Many Bunun seniors have a hometown in their hearts, and the five known hometowns are Takbanuaz, Takibakha, Takitudu, Takivatan and Isbukun. The five old communities in today's Nantou County are mostly named after the founding ancestors of the Bunun tribe. Because of their memory of their founding ancestors, the anthropologists during the Japanese colonial period were able to identify the five main communities and the one, Tapukul, which has ceased to exist to date, with a population of almost 20,000, who at the time scattered in the vast mountain areas on both sides of the Central Mountain Range. According to legend, the ancestors of the Bunun tribe had once in the western plains before moving into the territory of Nantou to establish the first mountain tribe, Takbanuaz. The population outflow created Takibakha to the north. The ancestors of Takitudu branched out from Takibakha and expanded north, where they came into contact with the Atayal tribal people, and the place was the northernmost boundary of the Bunun tribal distribution. In Sinabalan of Xinyi Township in Nantou County, the Isbukun legend has it that although the community originated from the western plains, the Bunun people never thought that they came from the Takbanuaz community, but believed that the Tapukul community, which at the time had been mixed with the bloodline of the Tsou tribal people and nearly extinct, was a branch of the Bunun tribe. Legend has it that the ancestors of the Bunun tribe had stayed in the communities of Takibakha and Takitudu before moving south to the south of Takbanuaz to establish Isbukun due to drought.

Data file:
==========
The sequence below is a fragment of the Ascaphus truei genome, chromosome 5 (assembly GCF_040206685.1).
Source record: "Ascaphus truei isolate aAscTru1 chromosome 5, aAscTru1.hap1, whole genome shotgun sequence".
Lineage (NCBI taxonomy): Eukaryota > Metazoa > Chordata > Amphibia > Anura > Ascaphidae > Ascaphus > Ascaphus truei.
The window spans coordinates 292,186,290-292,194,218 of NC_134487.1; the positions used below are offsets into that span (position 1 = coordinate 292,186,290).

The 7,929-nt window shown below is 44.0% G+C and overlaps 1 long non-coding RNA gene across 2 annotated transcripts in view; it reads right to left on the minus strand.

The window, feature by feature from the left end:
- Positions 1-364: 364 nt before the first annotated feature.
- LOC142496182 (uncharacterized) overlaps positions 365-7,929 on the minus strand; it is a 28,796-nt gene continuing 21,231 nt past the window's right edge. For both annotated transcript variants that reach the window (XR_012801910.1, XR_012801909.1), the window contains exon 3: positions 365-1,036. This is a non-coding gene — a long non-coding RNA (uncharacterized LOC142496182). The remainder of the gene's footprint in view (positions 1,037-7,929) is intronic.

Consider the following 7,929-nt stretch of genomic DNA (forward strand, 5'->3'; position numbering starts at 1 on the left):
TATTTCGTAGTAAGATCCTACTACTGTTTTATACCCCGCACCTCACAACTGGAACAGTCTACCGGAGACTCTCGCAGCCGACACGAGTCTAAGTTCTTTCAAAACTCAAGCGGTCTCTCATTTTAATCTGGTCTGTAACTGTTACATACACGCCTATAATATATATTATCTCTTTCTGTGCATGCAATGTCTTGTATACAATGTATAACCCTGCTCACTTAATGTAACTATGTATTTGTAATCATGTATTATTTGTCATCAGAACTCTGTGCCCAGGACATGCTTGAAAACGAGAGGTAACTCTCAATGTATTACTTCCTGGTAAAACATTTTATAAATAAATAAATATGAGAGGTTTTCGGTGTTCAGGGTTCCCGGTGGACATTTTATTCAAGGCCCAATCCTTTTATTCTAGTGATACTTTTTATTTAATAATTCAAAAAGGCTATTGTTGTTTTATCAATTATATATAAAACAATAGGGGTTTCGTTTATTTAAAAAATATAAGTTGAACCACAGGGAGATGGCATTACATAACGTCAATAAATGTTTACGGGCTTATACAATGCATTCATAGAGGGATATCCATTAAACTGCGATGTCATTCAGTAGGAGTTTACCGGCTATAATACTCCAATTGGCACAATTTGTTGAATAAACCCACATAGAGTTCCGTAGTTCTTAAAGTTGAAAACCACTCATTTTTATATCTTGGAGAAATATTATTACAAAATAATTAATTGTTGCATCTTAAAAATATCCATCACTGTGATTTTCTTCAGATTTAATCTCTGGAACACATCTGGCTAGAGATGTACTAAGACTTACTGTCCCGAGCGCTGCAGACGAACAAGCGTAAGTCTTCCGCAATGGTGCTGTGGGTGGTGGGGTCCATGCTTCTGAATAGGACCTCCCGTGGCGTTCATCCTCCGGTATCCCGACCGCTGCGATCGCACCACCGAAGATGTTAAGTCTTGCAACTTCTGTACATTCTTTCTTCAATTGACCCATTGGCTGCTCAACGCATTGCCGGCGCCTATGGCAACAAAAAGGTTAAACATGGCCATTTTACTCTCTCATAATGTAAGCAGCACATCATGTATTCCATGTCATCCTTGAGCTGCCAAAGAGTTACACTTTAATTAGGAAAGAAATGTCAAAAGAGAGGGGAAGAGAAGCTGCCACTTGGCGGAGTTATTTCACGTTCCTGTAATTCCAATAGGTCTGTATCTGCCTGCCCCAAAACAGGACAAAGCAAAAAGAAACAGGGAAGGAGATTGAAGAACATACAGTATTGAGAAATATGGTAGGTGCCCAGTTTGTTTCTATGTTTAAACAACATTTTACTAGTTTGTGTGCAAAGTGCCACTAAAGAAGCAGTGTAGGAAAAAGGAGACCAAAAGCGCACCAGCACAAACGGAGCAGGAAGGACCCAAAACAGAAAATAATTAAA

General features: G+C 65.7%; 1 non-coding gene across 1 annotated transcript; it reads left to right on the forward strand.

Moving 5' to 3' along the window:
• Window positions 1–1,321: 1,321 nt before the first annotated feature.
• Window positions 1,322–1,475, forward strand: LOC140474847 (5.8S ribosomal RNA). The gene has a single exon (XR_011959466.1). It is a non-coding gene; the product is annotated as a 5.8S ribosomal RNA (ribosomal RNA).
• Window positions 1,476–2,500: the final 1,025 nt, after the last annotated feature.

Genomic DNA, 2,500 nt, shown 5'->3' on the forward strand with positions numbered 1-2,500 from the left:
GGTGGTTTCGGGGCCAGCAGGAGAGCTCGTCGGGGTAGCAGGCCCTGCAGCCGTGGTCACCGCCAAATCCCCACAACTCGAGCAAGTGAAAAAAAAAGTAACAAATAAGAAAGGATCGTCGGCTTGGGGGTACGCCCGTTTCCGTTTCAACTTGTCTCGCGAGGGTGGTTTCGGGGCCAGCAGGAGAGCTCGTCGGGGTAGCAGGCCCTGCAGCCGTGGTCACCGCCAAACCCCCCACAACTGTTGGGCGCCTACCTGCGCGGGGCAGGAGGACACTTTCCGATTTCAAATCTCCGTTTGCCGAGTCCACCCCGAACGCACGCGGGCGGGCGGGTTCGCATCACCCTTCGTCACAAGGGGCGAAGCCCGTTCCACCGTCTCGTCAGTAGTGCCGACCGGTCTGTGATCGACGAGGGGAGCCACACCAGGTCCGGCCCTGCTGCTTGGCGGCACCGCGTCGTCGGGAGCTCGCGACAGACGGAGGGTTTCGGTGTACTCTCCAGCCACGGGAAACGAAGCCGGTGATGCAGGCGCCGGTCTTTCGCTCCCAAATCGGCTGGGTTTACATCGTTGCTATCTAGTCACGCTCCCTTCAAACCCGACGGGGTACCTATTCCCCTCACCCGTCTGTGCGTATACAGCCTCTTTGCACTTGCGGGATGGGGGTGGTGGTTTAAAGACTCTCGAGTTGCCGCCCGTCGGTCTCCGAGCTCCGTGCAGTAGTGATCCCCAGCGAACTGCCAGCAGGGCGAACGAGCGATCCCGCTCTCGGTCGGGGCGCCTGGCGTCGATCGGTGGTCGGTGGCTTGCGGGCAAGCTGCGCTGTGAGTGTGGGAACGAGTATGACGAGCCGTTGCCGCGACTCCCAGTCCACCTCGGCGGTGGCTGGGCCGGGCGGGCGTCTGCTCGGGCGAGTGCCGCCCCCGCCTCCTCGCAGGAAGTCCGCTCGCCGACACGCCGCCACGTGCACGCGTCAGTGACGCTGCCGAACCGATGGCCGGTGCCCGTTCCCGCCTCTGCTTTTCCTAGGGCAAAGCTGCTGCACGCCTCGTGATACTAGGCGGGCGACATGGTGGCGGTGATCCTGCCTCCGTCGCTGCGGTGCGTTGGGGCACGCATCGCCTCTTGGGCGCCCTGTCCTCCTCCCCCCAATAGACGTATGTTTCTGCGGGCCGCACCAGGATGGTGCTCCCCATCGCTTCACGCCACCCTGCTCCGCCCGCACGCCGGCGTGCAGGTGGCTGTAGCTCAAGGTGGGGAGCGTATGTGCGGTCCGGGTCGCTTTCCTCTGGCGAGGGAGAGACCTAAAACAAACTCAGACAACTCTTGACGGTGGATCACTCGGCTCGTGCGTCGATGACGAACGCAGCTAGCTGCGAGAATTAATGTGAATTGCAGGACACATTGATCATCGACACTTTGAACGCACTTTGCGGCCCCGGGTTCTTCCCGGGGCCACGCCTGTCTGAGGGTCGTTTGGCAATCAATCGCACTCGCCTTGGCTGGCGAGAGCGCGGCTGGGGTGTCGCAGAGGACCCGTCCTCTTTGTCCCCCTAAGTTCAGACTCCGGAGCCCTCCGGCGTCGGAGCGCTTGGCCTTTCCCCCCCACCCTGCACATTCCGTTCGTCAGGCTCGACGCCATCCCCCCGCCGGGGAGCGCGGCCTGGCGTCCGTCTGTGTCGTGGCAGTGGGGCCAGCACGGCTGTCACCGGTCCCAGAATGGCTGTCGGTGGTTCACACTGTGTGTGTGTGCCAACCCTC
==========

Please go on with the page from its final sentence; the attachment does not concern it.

With Isbukun to the south, Takibakha, and Takitudu to the north, those who remained in Takbanuaz had to travel east to create their own new world, which resulted in the establishment of the Takivatan community. The Bunun tribal people living in Laidazuan of Xinyi Township in Nantou County are typical alpine indigenous people. In the past, they lived in the areas at an elevation between 500 and 3,000 meters. About half of them are in the mountain areas at an elevation between 1,000 and 1,500 meters. Among all indigenous tribes, they inhabit the highest elevation and are the most adaptive to mountain life. The traditional Bunun tribes are mostly distributed halfway up the mountain or on mountain slopes. They mostly come from the same clan, so the distribution is vast and scattered. During the Japanese colonial period, the Bunun people were forced to relocate for better management. In the present day, Bunun tribes are in Xinyi and Ren-ai Township of Nantou County, Wanrong Township and Zhuoxi Township of Hualien County, Yanping and Haiduan Township of Taitung County and Namaxia, Taoyuan and Maolin District of Kaohsiung City, a total of nine regions in four counties or cities.